What Matters to Elan Cole

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Debbie Millman has an ongoing project at PRINT titled “What Matters.” This is an effort to understand the interior life of artists, designers, and creative thinkers. This facet of the project is a request of each invited respondent to answer ten identical questions and submit a nonprofessional photograph.

Elan Cole is the Executive Creative Director at NYC & Company who also serves on the Board of Directors for the independent non-profit NYC x Design. In both roles, he gets to help elevate and amplify the voices and great work of his fellow New Yorkers.

What is the thing you like doing most in the world?

Cooking dinner for my daughters. It’s the most direct connection between my urges to make things and to provide for my children.

What is the first memory you have of being creative?

I wrote and illustrated my first book when I was about five. I drew it with my mom’s design markers— she was a textile designer. I still have the black marker I used (it still works!!), and it’s so old it doesn’t even have a bar code on it. I made it because I saw my mom making pattern drawings and embroideries. It was called Elan the Dinosaur. It was an explosively raw and vulnerable autobiography that clocked in at an astonishing four pages. The big reveal in the end was that Elan liked to watch birds. He was a stegosaur.

What is your biggest regret?

Hard to say. I’ve been through phases of life where regret was a constant overtone, but not so much now. I mean, I can look at any choice I’ve made in my life and wonder about the alternate outcome.

How have you gotten over heartbreak?

Endurance, because I know I can outlast it. I remind myself that before I know it, it will be six months in the future. I put myself there and imagine looking back from a distance, having gone through it. I also have this hero of sorts, Sir Henry Worsley. He was a British explorer who perished in 2016 attempting to cross Antarctica on foot, alone and unaided. Before he died, he took a selfie. It was a gloriously clear morning, and you can see the tundra before him reflected in his mirrored goggles. Despite being malnourished and frostbitten, missing a tooth, and sensing he won’t make it, he’s ecstatic. In this photo that hangs in my apartment, he’s got a big cigar clamped into his giant, glowing, triumphant, transcendent smile. The way I like to imagine it is in that moment, he understood the expedition was doomed, or close to it, but that wasn’t important. Worsley’s selfie reminds me that it’s going to be okay, even if it’s not.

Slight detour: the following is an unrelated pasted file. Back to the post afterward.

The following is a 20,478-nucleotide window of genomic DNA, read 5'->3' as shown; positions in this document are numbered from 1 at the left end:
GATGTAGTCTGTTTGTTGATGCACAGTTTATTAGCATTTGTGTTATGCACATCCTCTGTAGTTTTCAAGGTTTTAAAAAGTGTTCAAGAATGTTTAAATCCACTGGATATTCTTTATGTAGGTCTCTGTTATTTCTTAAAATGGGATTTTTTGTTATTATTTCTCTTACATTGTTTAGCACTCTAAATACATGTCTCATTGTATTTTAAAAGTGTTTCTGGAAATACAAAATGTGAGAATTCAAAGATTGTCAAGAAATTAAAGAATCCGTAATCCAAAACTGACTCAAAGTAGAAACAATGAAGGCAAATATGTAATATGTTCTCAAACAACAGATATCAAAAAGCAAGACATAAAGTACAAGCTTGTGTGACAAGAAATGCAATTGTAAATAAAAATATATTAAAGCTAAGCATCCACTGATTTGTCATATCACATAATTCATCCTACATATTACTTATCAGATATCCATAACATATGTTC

What makes you cry?

Depends on where I’m at— different things at different times. At this moment, I’m in mourning. We lost my mother in May. My brother and I are now sifting through all the stuff of our lives as a family. In doing that, I’m piecing together a picture of my mom and dad’s life from their POV. I’m being introduced to two people who I didn’t fully know, but who I loved so deeply, and who loved me. I can’t know who my mom and dad are anymore, but I’m understanding who they were, beginning, middle, and end. It’s a lot to take in; it feels like the raw stuff that emotions are made of. When it becomes too much to hold in, that’s when I cry.

How long does the pride and joy of accomplishing something last for you?

Half-life of about a day. But then when I revisit it, or get to talk about it— or in the case of something I made, wear it or use it— I get a nice dose of pride and joy.

Do you believe in an afterlife, and if so, what does that look like to you?

I don’t think I do. I think there may be something persistent about consciousness, but it’s our physical form and circumstance that gives us the life we have. I like to think that we “borrow” what we experience as life, just like we “borrow” all the atoms that make us up. Maybe I’m wrong. If I am, then I hope it looks like someplace I can pick up smoking again, but without any consequences.

What do you hate most about yourself?

I don’t— not anymore. I used to, but I survived it.

What do you love most about yourself?

That I can imagine and make things with my brain and my hands that never existed before.

What is your absolute favorite meal?

Chicken Curry Katsu from Katsuhama on 47th between 5th and Madison. I’ve been eating there for almost 20 years, same dish. Warm, velvety Japanese gravy on one side of the plate, sticky sushi rice with a jammy lotus root relish on the other, and bringing them both together on top is a perfectly panko-fried chicken breast. For dessert, it’ll be my mom’s baklava, hands down. She could’ve served that at the Camp David accords and brought peace to the Middle East.